The award confirmed Taufel's standing as the best umpire on the ICC's elite panel with the 37-year-old receiving his votes from captains of cricket's leading 10, full member, nations and the eight-man ICC elite panel of match referees.
However, critics of world umpiring standards are likely to point to Taufel's domination of the award as evidence to back up their claims of a significant gap in class between the man at the top and his fellow officials.
Taufel, significantly younger than many of his colleagues on the elite list, began his first-class umpiring career while still in his 20s, an early age to be standing in senior matches.
Unfortunately for him, his international career has coincided with Australia's domination of the world game and a change in policy which means umpires now no longer stand in Tests in which their country is playing.
As a result Taufel, who joined the elite panel in 2003, missed out on standing in last year's World Cup final, where Australia beat Sri Lanka in Barbados, even though he was arguably the best umpire available.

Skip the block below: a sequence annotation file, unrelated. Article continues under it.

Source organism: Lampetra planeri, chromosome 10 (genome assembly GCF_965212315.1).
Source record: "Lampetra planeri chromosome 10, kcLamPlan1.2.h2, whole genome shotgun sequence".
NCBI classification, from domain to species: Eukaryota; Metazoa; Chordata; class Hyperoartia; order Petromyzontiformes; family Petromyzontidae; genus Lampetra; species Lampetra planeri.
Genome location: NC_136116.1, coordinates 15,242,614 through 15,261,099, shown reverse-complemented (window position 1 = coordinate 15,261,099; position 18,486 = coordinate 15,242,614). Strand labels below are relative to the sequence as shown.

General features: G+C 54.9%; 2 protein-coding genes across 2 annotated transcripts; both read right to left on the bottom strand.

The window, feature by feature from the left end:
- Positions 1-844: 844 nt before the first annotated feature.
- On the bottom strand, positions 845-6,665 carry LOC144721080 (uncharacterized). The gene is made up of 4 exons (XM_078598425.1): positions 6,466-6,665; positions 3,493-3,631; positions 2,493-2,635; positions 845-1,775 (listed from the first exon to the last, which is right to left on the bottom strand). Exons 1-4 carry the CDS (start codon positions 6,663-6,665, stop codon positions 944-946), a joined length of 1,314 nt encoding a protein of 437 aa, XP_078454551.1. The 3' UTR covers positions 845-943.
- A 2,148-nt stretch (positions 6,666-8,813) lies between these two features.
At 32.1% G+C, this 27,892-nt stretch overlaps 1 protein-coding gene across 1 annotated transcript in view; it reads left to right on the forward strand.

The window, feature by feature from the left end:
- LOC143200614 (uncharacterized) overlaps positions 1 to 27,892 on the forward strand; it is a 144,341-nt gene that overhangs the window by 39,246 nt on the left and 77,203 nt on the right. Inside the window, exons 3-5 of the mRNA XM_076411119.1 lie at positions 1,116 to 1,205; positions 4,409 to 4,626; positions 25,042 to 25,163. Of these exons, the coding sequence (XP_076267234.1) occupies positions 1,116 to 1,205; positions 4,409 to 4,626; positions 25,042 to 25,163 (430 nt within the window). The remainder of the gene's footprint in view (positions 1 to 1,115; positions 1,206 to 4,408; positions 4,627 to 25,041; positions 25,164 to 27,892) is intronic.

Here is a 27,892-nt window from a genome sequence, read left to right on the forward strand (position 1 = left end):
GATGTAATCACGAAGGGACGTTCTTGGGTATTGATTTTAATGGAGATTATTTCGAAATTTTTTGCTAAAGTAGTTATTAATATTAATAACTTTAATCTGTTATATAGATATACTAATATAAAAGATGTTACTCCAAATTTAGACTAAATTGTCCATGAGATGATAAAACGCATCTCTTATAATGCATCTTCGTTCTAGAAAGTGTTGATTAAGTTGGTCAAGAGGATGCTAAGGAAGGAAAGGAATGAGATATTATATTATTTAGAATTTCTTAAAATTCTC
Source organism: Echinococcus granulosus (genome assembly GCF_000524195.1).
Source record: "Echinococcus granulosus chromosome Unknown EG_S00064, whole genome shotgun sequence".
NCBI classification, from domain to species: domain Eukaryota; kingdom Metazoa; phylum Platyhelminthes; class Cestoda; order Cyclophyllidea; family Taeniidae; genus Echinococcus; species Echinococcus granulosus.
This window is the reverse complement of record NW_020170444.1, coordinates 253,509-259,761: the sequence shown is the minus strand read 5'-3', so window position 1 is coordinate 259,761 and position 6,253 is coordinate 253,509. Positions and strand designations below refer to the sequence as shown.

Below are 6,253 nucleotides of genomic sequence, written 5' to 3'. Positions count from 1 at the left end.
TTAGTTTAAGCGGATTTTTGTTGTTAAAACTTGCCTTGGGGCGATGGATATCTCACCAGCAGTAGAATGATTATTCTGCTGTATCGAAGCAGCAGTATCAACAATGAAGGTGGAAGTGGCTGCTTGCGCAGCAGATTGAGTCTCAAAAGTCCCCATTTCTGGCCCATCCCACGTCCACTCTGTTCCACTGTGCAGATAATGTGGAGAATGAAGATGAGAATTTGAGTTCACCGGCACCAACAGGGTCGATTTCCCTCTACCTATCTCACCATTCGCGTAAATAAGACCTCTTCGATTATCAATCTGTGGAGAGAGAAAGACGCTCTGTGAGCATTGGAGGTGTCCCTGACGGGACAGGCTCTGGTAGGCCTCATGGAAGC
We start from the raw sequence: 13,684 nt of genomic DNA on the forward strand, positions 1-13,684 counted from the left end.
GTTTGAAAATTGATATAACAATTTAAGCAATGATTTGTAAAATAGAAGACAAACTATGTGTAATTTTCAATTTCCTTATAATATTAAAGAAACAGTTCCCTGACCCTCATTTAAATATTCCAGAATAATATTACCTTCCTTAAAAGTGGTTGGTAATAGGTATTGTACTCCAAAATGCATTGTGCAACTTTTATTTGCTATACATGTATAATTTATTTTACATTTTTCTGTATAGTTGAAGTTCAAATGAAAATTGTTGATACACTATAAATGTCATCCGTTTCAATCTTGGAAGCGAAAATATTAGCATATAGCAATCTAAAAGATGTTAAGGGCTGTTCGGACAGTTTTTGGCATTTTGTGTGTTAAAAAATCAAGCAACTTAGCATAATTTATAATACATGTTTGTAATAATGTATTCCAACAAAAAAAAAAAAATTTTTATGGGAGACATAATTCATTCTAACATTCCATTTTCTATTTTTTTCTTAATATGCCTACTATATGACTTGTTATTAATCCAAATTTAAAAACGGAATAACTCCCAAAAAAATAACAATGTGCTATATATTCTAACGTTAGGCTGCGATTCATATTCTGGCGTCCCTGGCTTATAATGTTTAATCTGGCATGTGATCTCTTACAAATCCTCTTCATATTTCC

It was a point the former club cricketer alluded to when he received his award in Dubai, where the ICC is now based, saying: "I'm delighted to win this award but I don't set this as a goal at the start of a season.
"My goals are to be selected for finals and for major championships like the Champions Trophy or World Twenty20. If Ricky (Ponting, the Australia captain) and the boys slip up, eventually I might get the chance to do a final.
"Umpiring is essentially a mental exercise. For me it's about being mentally fit and keeping at the top of my game."
No-one else has won the award since its creation in 2004 and ICC chief executive Haroon Lorgat described Taufel's dominance as "remarkable".
Such has been Taufel's consistency, together with the increasing use of technology in umpiring, that some observers have said the ICC should relax its rules to allow him to stand even in those finals and major matches, such as Ashes Tests, featuring Australia.